Occasionally, there is a bit of manipulation involved, as when Bob Massaro was purposefully awarded the status symbol last week. We knew he would naturally hand it over to his twelve year-old protégée, London Niles at Camp., Last year Bob and London won our Barnyard Award for Best Snowshoe Duo as Bob mentored London through his first year of racing. This year London has returned older, faster, wiser and a true WMACer (Western Mass Athletic Club member), preferring challenging slopes to flat and fast routes. He has totally outstripped all his older buddies, moving his way up in the ranks towards the halfway mark. But he hasn’t forgotten us — he always heads back on the course to cheer on his last year’s companions. And despite the solid field of Nationals age-group competitors, all of whom were well into their teens, London achieved his goal of qualifying.
It took a giant leap of faith for this diverse group of runners to ignore the online Winterfest pictures and the brown highway landscape. Through careful management, however, Pieter Litchfield nurtured our limited snow, grooming it just enough to preserve it but not too much to use it up. The combination of Nationals hopefuls and flattish snow produced some extremely fast times.
So much so that Don Ziegler, our perennial road crossing marshal was almost caught off guard when the first runners blew by a mere fifteen minutes after the start. Edward Alibozek, who founded our snowshoe series and usually places in the top ten at this event, marveled that the top twenty spots were dominated by the younger crowd. Edward, 47, got bumped to 27th place, exclaiming, “This is what happens when we get what we ask for…more younger people at the events.”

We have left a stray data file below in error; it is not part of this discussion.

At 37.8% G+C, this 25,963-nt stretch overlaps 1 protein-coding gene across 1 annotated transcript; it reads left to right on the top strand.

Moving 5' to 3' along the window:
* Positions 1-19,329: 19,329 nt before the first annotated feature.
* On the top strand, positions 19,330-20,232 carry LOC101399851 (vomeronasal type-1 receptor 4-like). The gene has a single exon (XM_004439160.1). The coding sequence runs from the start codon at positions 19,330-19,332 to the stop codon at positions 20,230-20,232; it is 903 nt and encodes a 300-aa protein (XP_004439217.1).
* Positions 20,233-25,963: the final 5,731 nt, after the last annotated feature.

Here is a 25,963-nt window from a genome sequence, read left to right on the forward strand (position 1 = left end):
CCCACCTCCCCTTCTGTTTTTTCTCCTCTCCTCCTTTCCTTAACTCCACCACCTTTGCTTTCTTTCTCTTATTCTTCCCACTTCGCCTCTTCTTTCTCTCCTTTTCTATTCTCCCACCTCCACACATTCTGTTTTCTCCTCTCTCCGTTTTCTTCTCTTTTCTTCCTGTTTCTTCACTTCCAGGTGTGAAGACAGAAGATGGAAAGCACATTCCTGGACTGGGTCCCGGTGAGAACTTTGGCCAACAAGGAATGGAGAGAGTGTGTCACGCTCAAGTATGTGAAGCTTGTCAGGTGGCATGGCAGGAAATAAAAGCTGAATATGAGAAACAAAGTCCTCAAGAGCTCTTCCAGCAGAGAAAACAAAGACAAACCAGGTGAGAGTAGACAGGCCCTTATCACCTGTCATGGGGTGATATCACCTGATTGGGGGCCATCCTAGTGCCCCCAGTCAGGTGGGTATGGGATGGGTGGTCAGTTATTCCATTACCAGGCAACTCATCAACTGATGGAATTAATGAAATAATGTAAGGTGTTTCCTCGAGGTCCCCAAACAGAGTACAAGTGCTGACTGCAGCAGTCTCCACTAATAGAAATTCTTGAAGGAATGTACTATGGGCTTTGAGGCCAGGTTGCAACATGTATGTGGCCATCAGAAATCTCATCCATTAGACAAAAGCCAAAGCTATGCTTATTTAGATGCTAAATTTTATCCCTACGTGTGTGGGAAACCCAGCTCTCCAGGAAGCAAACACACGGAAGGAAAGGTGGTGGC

And what is a day at Camp without the customary camp stove? Local participants brought all manner of chilies and stews to a kitchen ably supervised by Andy, Peggy and Patricia Keefe and Dawn Pallor. Each year it seems they return with a new addition to the repertoire. This time it was a state-of-the-art hot dog spit which not only grilled sixty hot dogs but provided entertainment as well. Many participants also brought nifty raffle items, including Rich Busa with a huge supply of glow-in-the-dark clothing and Michael DellaRocco with enough lighting devices to keep us safe in the woods when darkness ambushes ambition. After scarfing up raffle prizes at three races in a row, Rich, who still straight-facedly claims that he never wins anything, donated his Hammer Gel product to a 10th Mountain Division trooper. Rich served as a paratrooper in the Korean War and was touched when the soldier thanked him for his service to his country.
A very lucky day in Camp indeed!
The following day, Jeff and I returned to Camp to police up any stray ribbons and flags. We figured we needed the exercise. On the drive home, Jeff shouted, “Ha, Snow, you’re melting and we don’t care anymore!” Then it began to snow.
*I’m a librarian after all, so here’s your reading list:
Bowerman and the Men of Oregon, by Kenny Moore, 2006.
The Boys of Winter: Life and Death in the U.S. Ski Troops during the Second World
War, by Charles Sanders, 2005. Learn all about those boys from Adams.
The Last Ridge, by McKay Jenkins, 2003.
The Last Ridge: The Uphill Battles of the 10th Mountain Division, DVD, 2007.
None Left Behind, by Charles Sasser, 2009
For more information about the Dion Snowshoe Series visit www.runwmac.com and click the snowflake.